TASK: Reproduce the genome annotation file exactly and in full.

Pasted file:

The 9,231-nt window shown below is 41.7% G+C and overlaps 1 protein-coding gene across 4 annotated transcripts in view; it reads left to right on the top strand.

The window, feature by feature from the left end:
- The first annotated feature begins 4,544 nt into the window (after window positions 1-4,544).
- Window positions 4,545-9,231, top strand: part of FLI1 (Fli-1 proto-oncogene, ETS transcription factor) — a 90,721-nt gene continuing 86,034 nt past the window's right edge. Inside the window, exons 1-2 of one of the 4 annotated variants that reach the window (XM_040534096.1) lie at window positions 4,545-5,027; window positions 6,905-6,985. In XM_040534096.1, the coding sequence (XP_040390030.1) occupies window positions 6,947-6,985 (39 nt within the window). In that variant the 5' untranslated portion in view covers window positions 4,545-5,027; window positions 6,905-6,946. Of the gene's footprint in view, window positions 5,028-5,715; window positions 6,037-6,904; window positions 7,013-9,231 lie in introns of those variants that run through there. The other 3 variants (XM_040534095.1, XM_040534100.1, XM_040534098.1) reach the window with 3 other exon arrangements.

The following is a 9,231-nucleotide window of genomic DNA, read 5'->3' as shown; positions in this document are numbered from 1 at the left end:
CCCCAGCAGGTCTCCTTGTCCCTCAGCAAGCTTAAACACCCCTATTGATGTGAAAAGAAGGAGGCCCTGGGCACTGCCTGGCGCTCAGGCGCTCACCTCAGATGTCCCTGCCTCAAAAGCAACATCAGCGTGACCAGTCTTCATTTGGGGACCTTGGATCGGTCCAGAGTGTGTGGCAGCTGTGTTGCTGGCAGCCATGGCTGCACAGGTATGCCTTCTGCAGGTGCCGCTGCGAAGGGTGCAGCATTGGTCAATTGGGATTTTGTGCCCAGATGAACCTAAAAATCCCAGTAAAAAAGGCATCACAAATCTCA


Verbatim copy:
The 9,231-nt window shown below is 41.7% G+C and overlaps 1 protein-coding gene across 4 annotated transcripts in view; it reads left to right on the top strand.

The window, feature by feature from the left end:
- The first annotated feature begins 4,544 nt into the window (after window positions 1-4,544).
- Window positions 4,545-9,231, top strand: part of FLI1 (Fli-1 proto-oncogene, ETS transcription factor) — a 90,721-nt gene continuing 86,034 nt past the window's right edge. Inside the window, exons 1-2 of one of the 4 annotated variants that reach the window (XM_040534096.1) lie at window positions 4,545-5,027; window positions 6,905-6,985. In XM_040534096.1, the coding sequence (XP_040390030.1) occupies window positions 6,947-6,985 (39 nt within the window). In that variant the 5' untranslated portion in view covers window positions 4,545-5,027; window positions 6,905-6,946. Of the gene's footprint in view, window positions 5,028-5,715; window positions 6,037-6,904; window positions 7,013-9,231 lie in introns of those variants that run through there. The other 3 variants (XM_040534095.1, XM_040534100.1, XM_040534098.1) reach the window with 3 other exon arrangements.

The following is a 9,231-nucleotide window of genomic DNA, read 5'->3' as shown; positions in this document are numbered from 1 at the left end:
CCCCAGCAGGTCTCCTTGTCCCTCAGCAAGCTTAAACACCCCTATTGATGTGAAAAGAAGGAGGCCCTGGGCACTGCCTGGCGCTCAGGCGCTCACCTCAGATGTCCCTGCCTCAAAAGCAACATCAGCGTGACCAGTCTTCATTTGGGGACCTTGGATCGGTCCAGAGTGTGTGGCAGCTGTGTTGCTGGCAGCCATGGCTGCACAGGTATGCCTTCTGCAGGTGCCGCTGCGAAGGGTGCAGCATTGGTCAATTGGGATTTTGTGCCCAGATGAACCTAAAAATCCCAGTAAAAAAGGCATCACAAATCTCA